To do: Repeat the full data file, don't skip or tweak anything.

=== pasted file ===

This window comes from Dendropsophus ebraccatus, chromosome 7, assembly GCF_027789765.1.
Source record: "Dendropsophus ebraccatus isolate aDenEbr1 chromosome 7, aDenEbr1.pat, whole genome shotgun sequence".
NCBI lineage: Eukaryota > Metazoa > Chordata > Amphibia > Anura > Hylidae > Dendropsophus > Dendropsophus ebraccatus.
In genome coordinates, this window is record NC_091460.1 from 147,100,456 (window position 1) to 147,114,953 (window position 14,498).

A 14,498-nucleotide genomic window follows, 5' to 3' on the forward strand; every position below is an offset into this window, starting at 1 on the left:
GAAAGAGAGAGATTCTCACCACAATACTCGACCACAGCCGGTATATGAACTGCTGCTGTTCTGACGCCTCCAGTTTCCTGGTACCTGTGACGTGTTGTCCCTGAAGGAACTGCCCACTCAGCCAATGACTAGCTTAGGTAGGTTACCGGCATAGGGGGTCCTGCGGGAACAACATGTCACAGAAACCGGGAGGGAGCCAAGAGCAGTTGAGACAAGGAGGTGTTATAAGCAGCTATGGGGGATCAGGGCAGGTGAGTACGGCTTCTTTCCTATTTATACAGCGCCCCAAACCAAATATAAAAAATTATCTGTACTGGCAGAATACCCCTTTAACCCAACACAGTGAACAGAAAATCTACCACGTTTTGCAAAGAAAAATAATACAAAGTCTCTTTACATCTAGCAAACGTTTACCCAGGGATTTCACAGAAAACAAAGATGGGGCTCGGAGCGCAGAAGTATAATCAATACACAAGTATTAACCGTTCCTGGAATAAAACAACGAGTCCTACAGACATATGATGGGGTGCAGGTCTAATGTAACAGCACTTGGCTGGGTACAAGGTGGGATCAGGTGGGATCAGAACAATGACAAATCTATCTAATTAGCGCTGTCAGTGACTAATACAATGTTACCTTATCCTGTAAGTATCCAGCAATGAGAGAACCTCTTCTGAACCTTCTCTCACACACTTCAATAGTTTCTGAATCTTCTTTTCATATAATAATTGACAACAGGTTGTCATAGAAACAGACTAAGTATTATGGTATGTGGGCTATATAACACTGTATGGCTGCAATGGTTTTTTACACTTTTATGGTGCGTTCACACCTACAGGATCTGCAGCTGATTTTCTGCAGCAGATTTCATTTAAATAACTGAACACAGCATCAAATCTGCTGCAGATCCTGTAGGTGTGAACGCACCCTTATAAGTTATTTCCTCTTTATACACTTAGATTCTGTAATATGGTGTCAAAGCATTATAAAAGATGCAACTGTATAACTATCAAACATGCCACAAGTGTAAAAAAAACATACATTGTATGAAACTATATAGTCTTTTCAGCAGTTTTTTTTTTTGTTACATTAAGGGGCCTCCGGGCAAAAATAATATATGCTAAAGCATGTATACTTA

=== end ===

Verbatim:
This window comes from Dendropsophus ebraccatus, chromosome 7, assembly GCF_027789765.1.
Source record: "Dendropsophus ebraccatus isolate aDenEbr1 chromosome 7, aDenEbr1.pat, whole genome shotgun sequence".
NCBI lineage: Eukaryota > Metazoa > Chordata > Amphibia > Anura > Hylidae > Dendropsophus > Dendropsophus ebraccatus.
In genome coordinates, this window is record NC_091460.1 from 147,100,456 (window position 1) to 147,114,953 (window position 14,498).

A 14,498-nucleotide genomic window follows, 5' to 3' on the forward strand; every position below is an offset into this window, starting at 1 on the left:
GAAAGAGAGAGATTCTCACCACAATACTCGACCACAGCCGGTATATGAACTGCTGCTGTTCTGACGCCTCCAGTTTCCTGGTACCTGTGACGTGTTGTCCCTGAAGGAACTGCCCACTCAGCCAATGACTAGCTTAGGTAGGTTACCGGCATAGGGGGTCCTGCGGGAACAACATGTCACAGAAACCGGGAGGGAGCCAAGAGCAGTTGAGACAAGGAGGTGTTATAAGCAGCTATGGGGGATCAGGGCAGGTGAGTACGGCTTCTTTCCTATTTATACAGCGCCCCAAACCAAATATAAAAAATTATCTGTACTGGCAGAATACCCCTTTAACCCAACACAGTGAACAGAAAATCTACCACGTTTTGCAAAGAAAAATAATACAAAGTCTCTTTACATCTAGCAAACGTTTACCCAGGGATTTCACAGAAAACAAAGATGGGGCTCGGAGCGCAGAAGTATAATCAATACACAAGTATTAACCGTTCCTGGAATAAAACAACGAGTCCTACAGACATATGATGGGGTGCAGGTCTAATGTAACAGCACTTGGCTGGGTACAAGGTGGGATCAGGTGGGATCAGAACAATGACAAATCTATCTAATTAGCGCTGTCAGTGACTAATACAATGTTACCTTATCCTGTAAGTATCCAGCAATGAGAGAACCTCTTCTGAACCTTCTCTCACACACTTCAATAGTTTCTGAATCTTCTTTTCATATAATAATTGACAACAGGTTGTCATAGAAACAGACTAAGTATTATGGTATGTGGGCTATATAACACTGTATGGCTGCAATGGTTTTTTACACTTTTATGGTGCGTTCACACCTACAGGATCTGCAGCTGATTTTCTGCAGCAGATTTCATTTAAATAACTGAACACAGCATCAAATCTGCTGCAGATCCTGTAGGTGTGAACGCACCCTTATAAGTTATTTCCTCTTTATACACTTAGATTCTGTAATATGGTGTCAAAGCATTATAAAAGATGCAACTGTATAACTATCAAACATGCCACAAGTGTAAAAAAAACATACATTGTATGAAACTATATAGTCTTTTCAGCAGTTTTTTTTTTTGTTACATTAAGGGGCCTCCGGGCAAAAATAATATATGCTAAAGCATGTATACTTA